An avoidable tragedy; food was there; just shipped out for profit and to get rid of rabble
By way of update, the myth that the deaths were caused by the potato blight, the "gorta mor" or great hunger resulting, continues. See Archeology Magazine, American Institute of Archeology, Jan-Feb 2013 at http://www.archaeology.org/issues/. At the World Roundup Section at page 22, not delineated at the issue site, is reference to Ireland on the map. The deaths of some 1.5 million people is attributed to the Phytophthora Infestans microorganism causing potato blight. An exhibit at Quinnipiac University, Hamden CT, shows art related to the era -- to be visited to see what causation they trace to the real cause of death. Failure to distribute food, not unavailability of food.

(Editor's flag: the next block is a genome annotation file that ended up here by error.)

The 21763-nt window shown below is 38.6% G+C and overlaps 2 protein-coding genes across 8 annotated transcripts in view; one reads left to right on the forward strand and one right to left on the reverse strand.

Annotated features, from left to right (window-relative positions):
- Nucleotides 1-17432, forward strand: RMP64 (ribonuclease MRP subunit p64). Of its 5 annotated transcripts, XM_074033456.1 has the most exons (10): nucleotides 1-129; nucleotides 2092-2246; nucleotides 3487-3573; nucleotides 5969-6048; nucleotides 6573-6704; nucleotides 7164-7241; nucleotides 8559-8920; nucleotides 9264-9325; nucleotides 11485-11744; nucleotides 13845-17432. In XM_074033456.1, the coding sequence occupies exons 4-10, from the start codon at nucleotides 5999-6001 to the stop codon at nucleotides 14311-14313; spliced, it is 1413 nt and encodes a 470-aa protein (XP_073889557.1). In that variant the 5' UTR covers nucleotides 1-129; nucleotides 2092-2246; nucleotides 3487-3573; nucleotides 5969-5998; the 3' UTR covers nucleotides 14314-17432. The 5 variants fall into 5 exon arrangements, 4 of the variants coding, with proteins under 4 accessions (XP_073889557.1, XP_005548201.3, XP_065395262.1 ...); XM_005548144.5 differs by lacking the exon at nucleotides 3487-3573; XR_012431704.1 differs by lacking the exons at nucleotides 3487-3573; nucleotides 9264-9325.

But there was plenty of other food in Ireland, all owned by distant landowners, or local landowners keeping their distance from the locals, and profit-driven.
See http://rootsweb.com/%7Eirlkik/ihm/ire1841.htm. The BBC gives information on whether the famine in Ireland was preventable - food available, but deflected by the powers to England or other places, not to the locals. See also http://www.bbc.co.uk/history/british/victorians/famine_07.shtml.
Skibbereen, a town in the southeast corner of Ireland, was decimated. This is Skibbereen. It was a focal point of the 1840's famine years, and built an extensive memorial. See http://www.skibbheritage.com/famine.htm. A personalized view of the famine is at http://www.eyewitnesstohistory.com/irishfamine. This site offers first-hand accounts, by people at the time.
Skibbereen, Famine Cemetery, County Cork, Ireland
It is hard to know whether a particular ruin is related to the famine. Perhaps this farm was just abandoned with changing property lines. But empty homes and farms haunt fields and towns everywhere.
Abandoned farmstead, ruin, Ireland